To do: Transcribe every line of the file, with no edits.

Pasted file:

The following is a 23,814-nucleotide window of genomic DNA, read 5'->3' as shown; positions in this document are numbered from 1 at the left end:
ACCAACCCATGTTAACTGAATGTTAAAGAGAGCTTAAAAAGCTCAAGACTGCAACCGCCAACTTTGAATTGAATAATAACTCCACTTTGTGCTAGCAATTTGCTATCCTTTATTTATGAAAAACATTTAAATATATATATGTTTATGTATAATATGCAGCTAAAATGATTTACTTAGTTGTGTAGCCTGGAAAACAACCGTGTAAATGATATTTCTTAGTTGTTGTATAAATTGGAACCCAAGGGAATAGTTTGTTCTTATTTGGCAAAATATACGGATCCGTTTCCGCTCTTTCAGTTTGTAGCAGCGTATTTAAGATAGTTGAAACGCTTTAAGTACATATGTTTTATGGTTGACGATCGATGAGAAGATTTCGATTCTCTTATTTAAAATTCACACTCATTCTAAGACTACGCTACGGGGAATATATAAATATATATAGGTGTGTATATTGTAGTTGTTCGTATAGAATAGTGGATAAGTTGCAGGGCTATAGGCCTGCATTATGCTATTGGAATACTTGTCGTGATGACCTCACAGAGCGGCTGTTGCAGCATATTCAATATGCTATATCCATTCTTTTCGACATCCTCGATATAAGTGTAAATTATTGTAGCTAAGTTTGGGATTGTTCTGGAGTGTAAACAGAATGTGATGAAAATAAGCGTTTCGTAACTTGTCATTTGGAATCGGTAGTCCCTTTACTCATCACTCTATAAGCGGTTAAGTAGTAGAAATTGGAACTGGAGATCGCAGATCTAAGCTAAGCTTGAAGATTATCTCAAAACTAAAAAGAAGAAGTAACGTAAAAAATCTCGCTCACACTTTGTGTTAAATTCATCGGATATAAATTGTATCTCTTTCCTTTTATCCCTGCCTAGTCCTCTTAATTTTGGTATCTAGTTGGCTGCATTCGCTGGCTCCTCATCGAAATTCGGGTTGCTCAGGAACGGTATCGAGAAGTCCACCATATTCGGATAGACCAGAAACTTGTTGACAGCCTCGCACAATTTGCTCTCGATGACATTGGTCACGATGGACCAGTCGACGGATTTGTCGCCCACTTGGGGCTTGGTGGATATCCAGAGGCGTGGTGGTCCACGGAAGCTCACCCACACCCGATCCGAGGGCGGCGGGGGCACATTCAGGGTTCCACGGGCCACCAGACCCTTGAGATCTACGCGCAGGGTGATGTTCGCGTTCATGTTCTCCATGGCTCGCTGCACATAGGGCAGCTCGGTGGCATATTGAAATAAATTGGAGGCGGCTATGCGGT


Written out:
The following is a 23,814-nucleotide window of genomic DNA, read 5'->3' as shown; positions in this document are numbered from 1 at the left end:
ACCAACCCATGTTAACTGAATGTTAAAGAGAGCTTAAAAAGCTCAAGACTGCAACCGCCAACTTTGAATTGAATAATAACTCCACTTTGTGCTAGCAATTTGCTATCCTTTATTTATGAAAAACATTTAAATATATATATGTTTATGTATAATATGCAGCTAAAATGATTTACTTAGTTGTGTAGCCTGGAAAACAACCGTGTAAATGATATTTCTTAGTTGTTGTATAAATTGGAACCCAAGGGAATAGTTTGTTCTTATTTGGCAAAATATACGGATCCGTTTCCGCTCTTTCAGTTTGTAGCAGCGTATTTAAGATAGTTGAAACGCTTTAAGTACATATGTTTTATGGTTGACGATCGATGAGAAGATTTCGATTCTCTTATTTAAAATTCACACTCATTCTAAGACTACGCTACGGGGAATATATAAATATATATAGGTGTGTATATTGTAGTTGTTCGTATAGAATAGTGGATAAGTTGCAGGGCTATAGGCCTGCATTATGCTATTGGAATACTTGTCGTGATGACCTCACAGAGCGGCTGTTGCAGCATATTCAATATGCTATATCCATTCTTTTCGACATCCTCGATATAAGTGTAAATTATTGTAGCTAAGTTTGGGATTGTTCTGGAGTGTAAACAGAATGTGATGAAAATAAGCGTTTCGTAACTTGTCATTTGGAATCGGTAGTCCCTTTACTCATCACTCTATAAGCGGTTAAGTAGTAGAAATTGGAACTGGAGATCGCAGATCTAAGCTAAGCTTGAAGATTATCTCAAAACTAAAAAGAAGAAGTAACGTAAAAAATCTCGCTCACACTTTGTGTTAAATTCATCGGATATAAATTGTATCTCTTTCCTTTTATCCCTGCCTAGTCCTCTTAATTTTGGTATCTAGTTGGCTGCATTCGCTGGCTCCTCATCGAAATTCGGGTTGCTCAGGAACGGTATCGAGAAGTCCACCATATTCGGATAGACCAGAAACTTGTTGACAGCCTCGCACAATTTGCTCTCGATGACATTGGTCACGATGGACCAGTCGACGGATTTGTCGCCCACTTGGGGCTTGGTGGATATCCAGAGGCGTGGTGGTCCACGGAAGCTCACCCACACCCGATCCGAGGGCGGCGGGGGCACATTCAGGGTTCCACGGGCCACCAGACCCTTGAGATCTACGCGCAGGGTGATGTTCGCGTTCATGTTCTCCATGGCTCGCTGCACATAGGGCAGCTCGGTGGCATATTGAAATAAATTGGAGGCGGCTATGCGGT